The section of roadway in question was built over a former marsh and lagoon area consisting of "soft, compressible soils with high moisture content that lead to the damage as the soil layers swell and compress," according to the staff report. Staff also said roadway construction has added more loads over the soft soil, "causing localized soil swelling and settlement."
This spring "significant settlement" was noticed in the road, and crews installed signs and worked on temporary leveling. However, staff said the repairs "became greater than the capacity of the streets department to efficiently handle."
"In order to address the urgent need of pavement restoration to provide a safe travel way to vehicular traffic, engineering began working on scoping a project to be completed as a change order under one of the active paving contracts underway," staff said.
The temporary repairs include approximately 18,000 square feet of base repairs and 42,000 square feet of pavement leveling to reduce severe dips and cracks in the road. Staff said the work "is only a temporary measure until a more permanent solution can be implemented."
A request for qualifications process to find a consultant for planning and preparing permanent repairs will take place by spring. The temporary repairs are expected to be completed by November.
* Food delivery apps like Uber Eats and DoorDash are now limited on how much they can charge Pleasanton eateries on commission fees during the pandemic, after the council adopted a new temporary ordinance Tuesday.
The urgency ordinance establishes a "temporary 15% cap on commission fees charged by third-party food delivery companies on local restaurants during the declared emergency due to COVID-19."
According to city staff, "recent public health restrictions imposed by state and county public health authorities … has resulted in a severe loss of income to Pleasanton restaurants, especially those that have not been able to implement the infrastructure or staff needed for takeout and delivery services or which may not have suitable space for outdoor dining."
"Particularly during COVID-19, many consumers are using third-party food delivery services to place orders with local restaurants which charge the restaurants up to 30% of the purchase price of the order," staff said. "Placing a 15% cap on these delivery charges will help to manage the costs incurred by Pleasanton restaurants while supporting the financial structure of the food delivery services."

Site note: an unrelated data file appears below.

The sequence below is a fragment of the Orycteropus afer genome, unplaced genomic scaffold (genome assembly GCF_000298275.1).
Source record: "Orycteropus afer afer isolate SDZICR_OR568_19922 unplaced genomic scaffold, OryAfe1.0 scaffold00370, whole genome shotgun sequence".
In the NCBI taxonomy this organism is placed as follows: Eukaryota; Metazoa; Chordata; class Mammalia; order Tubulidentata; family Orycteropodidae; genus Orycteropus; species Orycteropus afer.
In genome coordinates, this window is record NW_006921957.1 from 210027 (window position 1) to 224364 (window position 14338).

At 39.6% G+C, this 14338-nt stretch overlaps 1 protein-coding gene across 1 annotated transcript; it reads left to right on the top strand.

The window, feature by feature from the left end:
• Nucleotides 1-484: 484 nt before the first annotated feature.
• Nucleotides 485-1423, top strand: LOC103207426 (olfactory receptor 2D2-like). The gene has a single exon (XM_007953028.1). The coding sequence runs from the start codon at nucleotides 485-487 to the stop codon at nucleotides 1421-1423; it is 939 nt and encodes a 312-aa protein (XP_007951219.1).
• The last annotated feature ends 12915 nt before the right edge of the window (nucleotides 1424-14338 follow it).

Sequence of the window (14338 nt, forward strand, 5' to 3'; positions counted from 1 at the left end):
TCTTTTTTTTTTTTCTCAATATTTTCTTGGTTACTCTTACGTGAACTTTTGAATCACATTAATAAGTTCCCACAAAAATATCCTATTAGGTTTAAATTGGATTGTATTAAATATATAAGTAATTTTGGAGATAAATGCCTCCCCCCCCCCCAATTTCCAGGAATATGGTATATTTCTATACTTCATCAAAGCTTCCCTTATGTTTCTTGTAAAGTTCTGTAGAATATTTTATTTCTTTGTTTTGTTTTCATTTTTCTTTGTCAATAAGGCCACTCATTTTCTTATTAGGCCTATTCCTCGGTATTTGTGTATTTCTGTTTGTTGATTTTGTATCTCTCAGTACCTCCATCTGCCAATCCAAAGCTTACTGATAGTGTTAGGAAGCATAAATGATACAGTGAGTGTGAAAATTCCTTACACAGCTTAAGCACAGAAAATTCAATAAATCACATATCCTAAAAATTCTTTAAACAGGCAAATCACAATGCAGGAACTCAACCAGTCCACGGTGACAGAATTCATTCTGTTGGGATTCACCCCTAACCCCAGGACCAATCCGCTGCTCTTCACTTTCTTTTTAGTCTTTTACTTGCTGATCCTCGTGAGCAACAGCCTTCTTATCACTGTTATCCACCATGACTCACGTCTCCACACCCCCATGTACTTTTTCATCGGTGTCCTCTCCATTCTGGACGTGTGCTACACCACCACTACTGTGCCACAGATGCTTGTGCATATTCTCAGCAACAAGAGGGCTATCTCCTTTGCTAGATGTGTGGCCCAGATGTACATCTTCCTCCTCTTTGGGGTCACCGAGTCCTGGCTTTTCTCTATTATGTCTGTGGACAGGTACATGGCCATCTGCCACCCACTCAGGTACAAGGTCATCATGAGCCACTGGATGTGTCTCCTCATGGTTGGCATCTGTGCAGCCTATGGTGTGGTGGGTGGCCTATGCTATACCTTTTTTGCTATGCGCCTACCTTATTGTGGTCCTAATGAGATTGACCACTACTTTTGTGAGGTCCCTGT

The ordinance goes into effect immediately.
* A public hearing scheduled for Tuesday concerning the annexation of a trio of properties just outside city limits was postponed without discussion.
The Pleasanton City Council was originally poised to potentially strike an agreement with Livermore city officials as part of a "cooperative approach" to planning for potential future development of the three parcels owned by Pleasanton Gravel Company (PGC).
City officials told the Weekly that the item was continued to give the council more clarity on the matter, including Livermore's land use review.
Located in unincorporated Alameda County, south of Jack London Boulevard and west of Isabel Avenue, the three properties are "generally north and east of the East Pleasanton Specific Plan boundary, and are all adjacent to the city of Livermore," staff said in a report.
Because none of the properties are in incorporated territory, development in Pleasanton or Livermore would require annexation by either city.
The company has reached out to both cities about developing the properties for industrial uses in recent years. Livermore staff started a dialogue with Pleasanton staff in June for "input on potential concerns and planning considerations" after Livermore indicated "preliminary interest in exploring potential annexation and development of some or all of these parcels," according to Pleasanton staff.
Both cities agreed "development of the properties within the city of Livermore (as opposed to Pleasanton) has merit," and that it may be beneficial to draw up one or more agreements among them and PGC. The agreement would address "the processing of applications to develop the properties, including a cooperative approach to review and mitigation of project impacts," according to staff.
Agreements with Livermore and other parties would be drafted by the end of the year and brought to the council for review. Livermore has not yet provided a timeline on any applications related to the properties, but Pleasanton staff said schedules will "become more clearly defined over the coming months in conjunction with the development of the agreements."
There is no anticipated financial impact for the city budget related to the agreements.